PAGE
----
Sting for Student Films, using After Effects

This year we are introducing video logos, or “stings”, to go at the beginning of the student productions. The stings act as sort of a stamp, to signify that the videos have been made here in MCC. The sting for the second year module Creating Awareness Campaigns is now complete and ready to go onto the student films:

Inspired by a tribute video to graphic designer Paul Rand, this sting is short animation accompanied by a simple drum score. The animation was made entirely using Adobe After Effects CC.


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Overview of a project in Adobe After Effects.

Each element of the sting is individually animated, allowing for complete control over the appearance, movement and duration of each of the words and shapes. They are all animated using Keyframes, which may look intimidating at first, but is actually quite straight forward once you’ve got your head around it.

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Keyframes are represented by the little diamonds.

Basically what you’re saying is “at point A the position is this, then at point B I want the position to be this”. After effects allows you to create as many Keyframes as you like, so you can go from point A to point B, whiz to point C, and then be back to point D in time for tea! If you’re not happy with your configured Keyframes, simply click on one and press delete on the keyboard to remove it.

To enable the fluid movement around the shapes and words, Camera layers have been created. The Camera layers act like a real video camera, you can choose a lens, set the aperture, focus point and even zoom in and out! Just like shapes and objects, the Camera can also be positioned wherever you like and you can use keyframes to move the camera, spin it around and adjust the focus.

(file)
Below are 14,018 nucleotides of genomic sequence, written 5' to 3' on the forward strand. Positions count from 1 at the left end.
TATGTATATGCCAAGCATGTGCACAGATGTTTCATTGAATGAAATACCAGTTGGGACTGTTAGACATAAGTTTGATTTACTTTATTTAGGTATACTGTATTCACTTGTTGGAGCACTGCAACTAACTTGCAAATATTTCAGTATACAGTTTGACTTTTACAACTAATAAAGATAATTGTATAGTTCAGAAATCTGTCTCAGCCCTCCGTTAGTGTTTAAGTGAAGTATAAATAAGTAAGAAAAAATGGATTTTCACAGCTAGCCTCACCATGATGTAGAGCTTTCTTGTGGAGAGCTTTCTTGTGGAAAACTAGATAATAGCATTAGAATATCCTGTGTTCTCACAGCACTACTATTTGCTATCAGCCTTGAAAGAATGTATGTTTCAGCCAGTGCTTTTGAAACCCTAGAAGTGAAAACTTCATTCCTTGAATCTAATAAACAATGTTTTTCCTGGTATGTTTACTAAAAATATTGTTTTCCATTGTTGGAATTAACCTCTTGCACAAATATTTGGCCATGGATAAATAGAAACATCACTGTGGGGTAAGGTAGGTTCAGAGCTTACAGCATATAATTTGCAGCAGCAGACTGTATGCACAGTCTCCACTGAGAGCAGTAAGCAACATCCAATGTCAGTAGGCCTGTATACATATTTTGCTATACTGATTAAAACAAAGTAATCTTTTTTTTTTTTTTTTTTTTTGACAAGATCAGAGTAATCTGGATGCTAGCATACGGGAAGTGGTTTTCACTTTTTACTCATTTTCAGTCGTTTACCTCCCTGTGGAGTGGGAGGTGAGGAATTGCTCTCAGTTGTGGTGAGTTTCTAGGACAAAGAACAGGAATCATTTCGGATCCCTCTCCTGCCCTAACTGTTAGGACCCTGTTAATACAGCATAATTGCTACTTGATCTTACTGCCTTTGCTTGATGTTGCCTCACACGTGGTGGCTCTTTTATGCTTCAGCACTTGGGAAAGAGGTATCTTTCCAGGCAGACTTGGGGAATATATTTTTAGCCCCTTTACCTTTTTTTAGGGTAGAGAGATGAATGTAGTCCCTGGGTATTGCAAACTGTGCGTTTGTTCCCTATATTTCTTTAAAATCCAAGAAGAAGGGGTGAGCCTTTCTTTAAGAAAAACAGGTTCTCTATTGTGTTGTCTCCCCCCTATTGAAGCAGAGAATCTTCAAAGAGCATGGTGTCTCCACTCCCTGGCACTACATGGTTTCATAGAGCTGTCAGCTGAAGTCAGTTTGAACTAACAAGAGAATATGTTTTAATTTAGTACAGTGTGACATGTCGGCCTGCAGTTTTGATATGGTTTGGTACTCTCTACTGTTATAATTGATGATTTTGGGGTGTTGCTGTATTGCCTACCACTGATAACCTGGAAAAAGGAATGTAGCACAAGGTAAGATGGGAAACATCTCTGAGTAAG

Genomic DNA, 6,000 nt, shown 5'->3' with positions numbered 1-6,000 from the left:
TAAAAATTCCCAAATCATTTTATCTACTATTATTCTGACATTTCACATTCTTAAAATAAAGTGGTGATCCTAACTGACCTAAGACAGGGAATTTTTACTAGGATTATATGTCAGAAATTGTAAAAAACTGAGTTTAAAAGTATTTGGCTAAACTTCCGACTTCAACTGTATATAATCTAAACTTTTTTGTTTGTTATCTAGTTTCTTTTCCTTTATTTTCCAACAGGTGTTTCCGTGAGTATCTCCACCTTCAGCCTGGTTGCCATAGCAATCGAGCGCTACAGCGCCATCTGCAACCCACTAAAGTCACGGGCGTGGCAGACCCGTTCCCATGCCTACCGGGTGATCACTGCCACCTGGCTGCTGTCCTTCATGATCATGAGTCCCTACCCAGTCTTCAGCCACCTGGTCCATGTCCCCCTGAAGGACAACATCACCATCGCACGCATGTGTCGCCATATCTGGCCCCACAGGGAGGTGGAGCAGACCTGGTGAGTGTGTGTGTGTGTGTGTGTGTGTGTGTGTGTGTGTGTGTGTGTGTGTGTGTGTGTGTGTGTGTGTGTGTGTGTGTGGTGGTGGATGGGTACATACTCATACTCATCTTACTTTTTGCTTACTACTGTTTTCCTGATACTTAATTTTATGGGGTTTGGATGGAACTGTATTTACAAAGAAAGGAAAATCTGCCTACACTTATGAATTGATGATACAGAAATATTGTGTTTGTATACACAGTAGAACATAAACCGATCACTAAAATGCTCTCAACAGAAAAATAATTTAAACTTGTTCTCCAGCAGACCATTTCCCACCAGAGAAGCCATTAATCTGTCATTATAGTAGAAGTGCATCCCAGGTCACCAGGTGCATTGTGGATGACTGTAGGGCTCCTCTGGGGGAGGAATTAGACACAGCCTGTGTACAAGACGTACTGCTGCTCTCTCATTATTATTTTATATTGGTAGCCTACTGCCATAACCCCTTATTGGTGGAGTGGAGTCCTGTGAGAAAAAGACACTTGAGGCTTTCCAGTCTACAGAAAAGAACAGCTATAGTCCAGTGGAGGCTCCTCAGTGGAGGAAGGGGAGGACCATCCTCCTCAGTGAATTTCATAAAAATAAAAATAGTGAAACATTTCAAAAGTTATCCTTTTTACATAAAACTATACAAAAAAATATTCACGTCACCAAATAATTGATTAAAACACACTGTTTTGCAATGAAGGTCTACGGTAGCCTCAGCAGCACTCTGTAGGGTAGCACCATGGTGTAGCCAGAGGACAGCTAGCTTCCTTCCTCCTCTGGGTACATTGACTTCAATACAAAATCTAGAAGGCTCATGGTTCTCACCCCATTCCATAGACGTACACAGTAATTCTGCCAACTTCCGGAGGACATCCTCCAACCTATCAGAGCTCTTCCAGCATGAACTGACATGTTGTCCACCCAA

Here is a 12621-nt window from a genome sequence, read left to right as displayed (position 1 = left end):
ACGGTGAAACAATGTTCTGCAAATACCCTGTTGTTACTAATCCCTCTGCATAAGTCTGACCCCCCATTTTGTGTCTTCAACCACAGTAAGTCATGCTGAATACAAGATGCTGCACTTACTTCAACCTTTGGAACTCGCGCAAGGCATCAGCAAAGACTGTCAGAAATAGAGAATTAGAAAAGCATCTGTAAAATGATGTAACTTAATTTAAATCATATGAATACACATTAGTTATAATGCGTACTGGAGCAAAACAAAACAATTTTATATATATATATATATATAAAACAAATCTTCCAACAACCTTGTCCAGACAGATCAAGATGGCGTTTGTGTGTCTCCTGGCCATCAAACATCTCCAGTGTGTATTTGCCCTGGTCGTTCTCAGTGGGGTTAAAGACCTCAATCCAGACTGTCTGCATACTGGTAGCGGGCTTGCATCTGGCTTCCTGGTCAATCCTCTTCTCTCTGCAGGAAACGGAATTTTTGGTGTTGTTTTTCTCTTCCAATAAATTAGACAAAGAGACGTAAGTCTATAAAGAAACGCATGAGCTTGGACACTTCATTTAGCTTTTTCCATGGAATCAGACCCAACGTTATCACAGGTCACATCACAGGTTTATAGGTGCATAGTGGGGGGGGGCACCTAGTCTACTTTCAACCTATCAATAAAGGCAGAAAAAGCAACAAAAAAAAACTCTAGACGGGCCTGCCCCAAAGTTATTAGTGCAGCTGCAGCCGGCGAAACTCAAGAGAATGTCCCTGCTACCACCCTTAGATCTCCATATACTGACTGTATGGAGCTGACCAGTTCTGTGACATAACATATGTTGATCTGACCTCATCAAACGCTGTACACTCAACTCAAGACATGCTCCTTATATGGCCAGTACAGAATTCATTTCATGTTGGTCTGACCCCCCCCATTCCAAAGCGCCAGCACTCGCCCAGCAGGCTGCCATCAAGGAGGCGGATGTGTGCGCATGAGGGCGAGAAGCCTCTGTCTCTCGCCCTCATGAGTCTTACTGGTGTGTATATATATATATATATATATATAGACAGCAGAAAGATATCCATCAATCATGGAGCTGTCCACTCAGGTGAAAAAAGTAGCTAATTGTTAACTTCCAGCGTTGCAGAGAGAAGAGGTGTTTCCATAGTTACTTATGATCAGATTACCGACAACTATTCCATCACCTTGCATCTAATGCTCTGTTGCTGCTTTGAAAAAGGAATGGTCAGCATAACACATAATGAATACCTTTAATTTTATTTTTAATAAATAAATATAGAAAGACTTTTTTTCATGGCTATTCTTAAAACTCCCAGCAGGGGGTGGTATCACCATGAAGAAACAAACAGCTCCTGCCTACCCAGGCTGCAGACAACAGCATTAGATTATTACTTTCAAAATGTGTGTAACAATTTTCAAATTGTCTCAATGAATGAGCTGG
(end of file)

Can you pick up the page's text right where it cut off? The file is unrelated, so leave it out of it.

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On the left is a birds eye view of the camera (the large triangle) performing a pan. On the right is what the camera is seeing.

Moving a Camera around a 3D environment can be time consuming, but is also a whole lot of fun!

The music in the sting video was made with the help of first-year Music Tech student Hassaan. Using a free-style drum riff, Hassaan played along to the video to match each beat to the movement of the shapes.

Hassan and I had a lot of fun experimenting with different sounds and getting the beats just right.

Each piece of the drum kit had its own microphone to ensure the best quality of recording. After a few practice runs, we nailed the final drum track. Hassaan post-produced the drum recording to get it sounding top quality.

Weeks of work have gone into this 25 second video, but it looks and sounds great – plus it was a lot of fun to make!



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